Credit: Claremont Graduate UniversityCarl Cohn, executive director, California Collaborative for Educational ExcellenceCarl Cohn is executive director of the California Collaborative for Educational Excellence, a new state agency tasked with directing the school improvement system. Formerly, Cohn was a member of the California State Board of Education and a superintendent in Long Beach and San Diego.
EdSource asked Cohn about his reaction to the Smarter Balanced assessment scores released on September 9, 2015.
What was your first reaction to the Smarter Balanced test results? Any surprises? My initial reaction was that no one is going to accuse California of cheating…LOL! I was not surprised by the results. Having served on the board of a major testing company for almost a decade, I know that, when test developers say that they’re constructing an assessment that is substantially harder, they actually mean it and the results will show it. The fact that we need to better serve those who have historically been under served in our public schools should be a no-brainer.
The difference in scores based on students’ economic and English learner status is striking. Will those scores inform the California Collaborative’s work over the next few years? Yes, of course! Part of the work of the Collaborative will be to identify those “beat the odds” schools and districts that are getting better results, and to find out what they are doing differently and to share it widely. Whether it’s Sanger Unified in the Central Valley or Alvarado Elementary in Long Beach, there are examples of better performance on the Smarter Balanced tests that we all can learn from.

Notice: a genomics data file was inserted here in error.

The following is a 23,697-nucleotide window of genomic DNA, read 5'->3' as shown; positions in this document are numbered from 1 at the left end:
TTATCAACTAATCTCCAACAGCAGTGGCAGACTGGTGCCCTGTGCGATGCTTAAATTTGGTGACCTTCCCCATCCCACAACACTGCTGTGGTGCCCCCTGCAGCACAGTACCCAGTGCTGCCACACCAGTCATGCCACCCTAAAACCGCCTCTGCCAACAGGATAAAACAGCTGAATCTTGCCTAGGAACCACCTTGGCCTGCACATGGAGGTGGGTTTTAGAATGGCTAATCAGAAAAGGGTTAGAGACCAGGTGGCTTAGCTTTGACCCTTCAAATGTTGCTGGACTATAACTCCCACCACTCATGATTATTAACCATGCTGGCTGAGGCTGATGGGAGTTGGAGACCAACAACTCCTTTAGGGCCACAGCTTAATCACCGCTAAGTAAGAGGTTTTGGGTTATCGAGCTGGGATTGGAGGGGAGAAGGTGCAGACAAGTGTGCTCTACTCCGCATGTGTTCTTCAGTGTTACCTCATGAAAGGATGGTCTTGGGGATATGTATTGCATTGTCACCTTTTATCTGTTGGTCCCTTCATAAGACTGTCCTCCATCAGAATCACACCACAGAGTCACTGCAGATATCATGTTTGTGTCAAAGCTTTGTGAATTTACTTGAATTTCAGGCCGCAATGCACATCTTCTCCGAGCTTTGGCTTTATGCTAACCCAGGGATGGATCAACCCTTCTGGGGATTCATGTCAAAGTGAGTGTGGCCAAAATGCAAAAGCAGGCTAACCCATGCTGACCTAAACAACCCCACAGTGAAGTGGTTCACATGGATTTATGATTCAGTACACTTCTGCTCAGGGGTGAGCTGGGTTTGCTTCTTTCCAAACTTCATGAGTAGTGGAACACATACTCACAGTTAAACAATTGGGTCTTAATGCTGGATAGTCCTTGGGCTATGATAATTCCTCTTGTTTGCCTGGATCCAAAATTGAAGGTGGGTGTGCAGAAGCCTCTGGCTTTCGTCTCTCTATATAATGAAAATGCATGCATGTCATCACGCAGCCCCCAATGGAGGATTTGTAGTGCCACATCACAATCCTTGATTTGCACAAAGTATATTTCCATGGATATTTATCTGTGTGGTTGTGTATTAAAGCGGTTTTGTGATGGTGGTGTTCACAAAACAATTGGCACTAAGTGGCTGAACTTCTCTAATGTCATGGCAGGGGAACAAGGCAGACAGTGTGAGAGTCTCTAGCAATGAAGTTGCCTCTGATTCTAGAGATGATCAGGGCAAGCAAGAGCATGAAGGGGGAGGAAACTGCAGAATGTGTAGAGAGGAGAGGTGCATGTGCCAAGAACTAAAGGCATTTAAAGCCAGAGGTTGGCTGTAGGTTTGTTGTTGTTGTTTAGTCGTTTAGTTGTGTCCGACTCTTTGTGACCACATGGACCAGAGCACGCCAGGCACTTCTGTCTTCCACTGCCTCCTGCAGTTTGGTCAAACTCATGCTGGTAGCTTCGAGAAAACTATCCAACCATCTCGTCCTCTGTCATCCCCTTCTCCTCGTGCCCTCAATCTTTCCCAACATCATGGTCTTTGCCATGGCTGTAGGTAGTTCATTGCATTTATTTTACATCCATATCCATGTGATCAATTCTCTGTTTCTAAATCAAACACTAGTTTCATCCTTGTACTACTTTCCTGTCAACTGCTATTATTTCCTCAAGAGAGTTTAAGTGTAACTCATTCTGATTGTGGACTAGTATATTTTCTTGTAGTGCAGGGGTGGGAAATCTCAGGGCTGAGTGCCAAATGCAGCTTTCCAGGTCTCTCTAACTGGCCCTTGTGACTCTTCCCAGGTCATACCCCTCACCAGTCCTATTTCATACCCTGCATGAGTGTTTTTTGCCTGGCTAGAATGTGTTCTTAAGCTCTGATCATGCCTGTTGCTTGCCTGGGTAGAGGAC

Do you expect parent reactions to the Smarter Balanced test scores to affect their willingness to engage with districts as part of Local Control? What’s the message districts should be sending to parents about their role and how they can help?
Everyone who has been in education, even for a short amount of time, knows that parental engagement is a powerful predictor of educational success. So, given these results, I expect parents to embrace local control in an even more robust way. LCFF/LCAP builds on the principle of subsidiarity, which suggests that the expertise developed at the local level is more influential in changing student performance than dictates and commands from on high. The message to parents from districts should be about a new era of genuine partnering and collaboration.
As a former superintendent, what’s your advice to school leaders about how to use the test data most effectively?
Obviously, emphasizing growth and improvement over time is critical and important. I’m always uneasy with the hand-wringing that leads to searches for quick fixes to long-standing challenges. Turning around schools and districts that enroll significant numbers of students living in poverty, learning English, or in foster care is a long, hard slog. That fact doesn’t diminish my sense of urgency about the task, but it soberly informs it.
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